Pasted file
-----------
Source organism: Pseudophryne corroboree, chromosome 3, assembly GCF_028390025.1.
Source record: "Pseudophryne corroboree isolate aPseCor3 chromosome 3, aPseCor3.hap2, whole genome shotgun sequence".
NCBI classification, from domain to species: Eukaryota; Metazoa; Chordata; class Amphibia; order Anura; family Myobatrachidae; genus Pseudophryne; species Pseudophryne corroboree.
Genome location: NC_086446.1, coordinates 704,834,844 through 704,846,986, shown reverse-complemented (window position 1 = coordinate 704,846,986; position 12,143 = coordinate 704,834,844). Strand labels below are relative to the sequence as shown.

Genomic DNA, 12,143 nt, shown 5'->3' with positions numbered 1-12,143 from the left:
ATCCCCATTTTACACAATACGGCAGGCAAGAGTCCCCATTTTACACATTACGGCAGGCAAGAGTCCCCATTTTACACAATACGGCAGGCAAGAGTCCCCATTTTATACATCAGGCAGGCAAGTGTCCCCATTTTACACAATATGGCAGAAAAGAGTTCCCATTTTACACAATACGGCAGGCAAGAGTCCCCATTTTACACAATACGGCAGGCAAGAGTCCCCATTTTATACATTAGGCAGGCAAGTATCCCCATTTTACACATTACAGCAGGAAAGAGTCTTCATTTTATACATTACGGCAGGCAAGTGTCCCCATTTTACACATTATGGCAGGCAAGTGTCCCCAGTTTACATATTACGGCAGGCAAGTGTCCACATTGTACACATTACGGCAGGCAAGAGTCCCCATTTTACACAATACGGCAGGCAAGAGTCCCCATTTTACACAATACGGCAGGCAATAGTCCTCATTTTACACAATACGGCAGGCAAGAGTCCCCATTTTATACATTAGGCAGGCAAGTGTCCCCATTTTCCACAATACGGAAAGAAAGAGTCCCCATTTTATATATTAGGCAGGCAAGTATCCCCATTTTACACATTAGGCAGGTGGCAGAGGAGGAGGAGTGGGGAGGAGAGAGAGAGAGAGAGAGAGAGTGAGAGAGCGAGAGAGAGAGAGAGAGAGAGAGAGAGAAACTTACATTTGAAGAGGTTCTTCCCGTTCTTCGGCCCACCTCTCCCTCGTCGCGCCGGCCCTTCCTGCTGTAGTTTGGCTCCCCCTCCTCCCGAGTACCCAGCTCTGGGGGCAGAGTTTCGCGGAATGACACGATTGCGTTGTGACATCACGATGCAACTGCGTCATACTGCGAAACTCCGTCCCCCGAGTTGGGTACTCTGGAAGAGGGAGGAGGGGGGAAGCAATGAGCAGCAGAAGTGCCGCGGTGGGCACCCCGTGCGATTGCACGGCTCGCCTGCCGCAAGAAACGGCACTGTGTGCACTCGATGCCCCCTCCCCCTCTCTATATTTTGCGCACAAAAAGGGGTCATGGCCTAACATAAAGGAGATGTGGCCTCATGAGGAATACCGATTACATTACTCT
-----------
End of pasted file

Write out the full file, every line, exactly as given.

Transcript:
Source organism: Pseudophryne corroboree, chromosome 3, assembly GCF_028390025.1.
Source record: "Pseudophryne corroboree isolate aPseCor3 chromosome 3, aPseCor3.hap2, whole genome shotgun sequence".
NCBI classification, from domain to species: Eukaryota; Metazoa; Chordata; class Amphibia; order Anura; family Myobatrachidae; genus Pseudophryne; species Pseudophryne corroboree.
Genome location: NC_086446.1, coordinates 704,834,844 through 704,846,986, shown reverse-complemented (window position 1 = coordinate 704,846,986; position 12,143 = coordinate 704,834,844). Strand labels below are relative to the sequence as shown.

Genomic DNA, 12,143 nt, shown 5'->3' with positions numbered 1-12,143 from the left:
ATCCCCATTTTACACAATACGGCAGGCAAGAGTCCCCATTTTACACATTACGGCAGGCAAGAGTCCCCATTTTACACAATACGGCAGGCAAGAGTCCCCATTTTATACATCAGGCAGGCAAGTGTCCCCATTTTACACAATATGGCAGAAAAGAGTTCCCATTTTACACAATACGGCAGGCAAGAGTCCCCATTTTACACAATACGGCAGGCAAGAGTCCCCATTTTATACATTAGGCAGGCAAGTATCCCCATTTTACACATTACAGCAGGAAAGAGTCTTCATTTTATACATTACGGCAGGCAAGTGTCCCCATTTTACACATTATGGCAGGCAAGTGTCCCCAGTTTACATATTACGGCAGGCAAGTGTCCACATTGTACACATTACGGCAGGCAAGAGTCCCCATTTTACACAATACGGCAGGCAAGAGTCCCCATTTTACACAATACGGCAGGCAATAGTCCTCATTTTACACAATACGGCAGGCAAGAGTCCCCATTTTATACATTAGGCAGGCAAGTGTCCCCATTTTCCACAATACGGAAAGAAAGAGTCCCCATTTTATATATTAGGCAGGCAAGTATCCCCATTTTACACATTAGGCAGGTGGCAGAGGAGGAGGAGTGGGGAGGAGAGAGAGAGAGAGAGAGAGAGTGAGAGAGCGAGAGAGAGAGAGAGAGAGAGAGAGAGAAACTTACATTTGAAGAGGTTCTTCCCGTTCTTCGGCCCACCTCTCCCTCGTCGCGCCGGCCCTTCCTGCTGTAGTTTGGCTCCCCCTCCTCCCGAGTACCCAGCTCTGGGGGCAGAGTTTCGCGGAATGACACGATTGCGTTGTGACATCACGATGCAACTGCGTCATACTGCGAAACTCCGTCCCCCGAGTTGGGTACTCTGGAAGAGGGAGGAGGGGGGAAGCAATGAGCAGCAGAAGTGCCGCGGTGGGCACCCCGTGCGATTGCACGGCTCGCCTGCCGCAAGAAACGGCACTGTGTGCACTCGATGCCCCCTCCCCCTCTCTATATTTTGCGCACAAAAAGGGGTCATGGCCTAACATAAAGGAGATGTGGCCTCATGAGGAATACCGATTACATTACTCT